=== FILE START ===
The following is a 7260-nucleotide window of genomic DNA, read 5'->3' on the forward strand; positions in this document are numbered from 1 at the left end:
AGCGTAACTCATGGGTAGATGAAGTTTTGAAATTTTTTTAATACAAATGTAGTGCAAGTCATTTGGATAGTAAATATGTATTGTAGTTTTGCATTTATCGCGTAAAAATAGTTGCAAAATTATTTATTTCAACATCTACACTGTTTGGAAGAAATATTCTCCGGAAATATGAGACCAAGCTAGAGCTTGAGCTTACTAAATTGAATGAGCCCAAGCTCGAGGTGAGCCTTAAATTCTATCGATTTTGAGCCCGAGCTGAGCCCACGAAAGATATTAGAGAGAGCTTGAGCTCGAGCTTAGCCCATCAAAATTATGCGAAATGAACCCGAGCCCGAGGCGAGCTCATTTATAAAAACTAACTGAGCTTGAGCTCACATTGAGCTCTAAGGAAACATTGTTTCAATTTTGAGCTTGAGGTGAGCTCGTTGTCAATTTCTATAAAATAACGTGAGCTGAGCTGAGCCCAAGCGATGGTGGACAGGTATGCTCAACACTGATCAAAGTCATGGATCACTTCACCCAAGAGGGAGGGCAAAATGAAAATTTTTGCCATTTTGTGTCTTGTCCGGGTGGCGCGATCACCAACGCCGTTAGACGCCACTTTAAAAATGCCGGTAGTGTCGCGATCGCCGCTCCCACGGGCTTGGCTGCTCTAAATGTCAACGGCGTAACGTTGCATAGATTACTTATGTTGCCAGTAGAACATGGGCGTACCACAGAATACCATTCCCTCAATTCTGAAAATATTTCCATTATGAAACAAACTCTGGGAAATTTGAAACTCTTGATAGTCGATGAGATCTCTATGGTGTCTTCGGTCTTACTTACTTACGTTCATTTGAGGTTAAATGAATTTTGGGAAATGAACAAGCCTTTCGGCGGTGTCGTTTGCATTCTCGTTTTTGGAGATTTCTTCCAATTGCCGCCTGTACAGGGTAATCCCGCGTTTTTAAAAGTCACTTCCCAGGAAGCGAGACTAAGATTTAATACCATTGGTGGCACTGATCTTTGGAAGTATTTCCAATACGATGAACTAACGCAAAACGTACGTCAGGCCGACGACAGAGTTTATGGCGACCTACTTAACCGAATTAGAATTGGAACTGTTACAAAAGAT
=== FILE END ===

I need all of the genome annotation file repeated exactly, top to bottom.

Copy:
The following is a 7260-nucleotide window of genomic DNA, read 5'->3' on the forward strand; positions in this document are numbered from 1 at the left end:
AGCGTAACTCATGGGTAGATGAAGTTTTGAAATTTTTTTAATACAAATGTAGTGCAAGTCATTTGGATAGTAAATATGTATTGTAGTTTTGCATTTATCGCGTAAAAATAGTTGCAAAATTATTTATTTCAACATCTACACTGTTTGGAAGAAATATTCTCCGGAAATATGAGACCAAGCTAGAGCTTGAGCTTACTAAATTGAATGAGCCCAAGCTCGAGGTGAGCCTTAAATTCTATCGATTTTGAGCCCGAGCTGAGCCCACGAAAGATATTAGAGAGAGCTTGAGCTCGAGCTTAGCCCATCAAAATTATGCGAAATGAACCCGAGCCCGAGGCGAGCTCATTTATAAAAACTAACTGAGCTTGAGCTCACATTGAGCTCTAAGGAAACATTGTTTCAATTTTGAGCTTGAGGTGAGCTCGTTGTCAATTTCTATAAAATAACGTGAGCTGAGCTGAGCCCAAGCGATGGTGGACAGGTATGCTCAACACTGATCAAAGTCATGGATCACTTCACCCAAGAGGGAGGGCAAAATGAAAATTTTTGCCATTTTGTGTCTTGTCCGGGTGGCGCGATCACCAACGCCGTTAGACGCCACTTTAAAAATGCCGGTAGTGTCGCGATCGCCGCTCCCACGGGCTTGGCTGCTCTAAATGTCAACGGCGTAACGTTGCATAGATTACTTATGTTGCCAGTAGAACATGGGCGTACCACAGAATACCATTCCCTCAATTCTGAAAATATTTCCATTATGAAACAAACTCTGGGAAATTTGAAACTCTTGATAGTCGATGAGATCTCTATGGTGTCTTCGGTCTTACTTACTTACGTTCATTTGAGGTTAAATGAATTTTGGGAAATGAACAAGCCTTTCGGCGGTGTCGTTTGCATTCTCGTTTTTGGAGATTTCTTCCAATTGCCGCCTGTACAGGGTAATCCCGCGTTTTTAAAAGTCACTTCCCAGGAAGCGAGACTAAGATTTAATACCATTGGTGGCACTGATCTTTGGAAGTATTTCCAATACGATGAACTAACGCAAAACGTACGTCAGGCCGACGACAGAGTTTATGGCGACCTACTTAACCGAATTAGAATTGGAACTGTTACAAAAGAT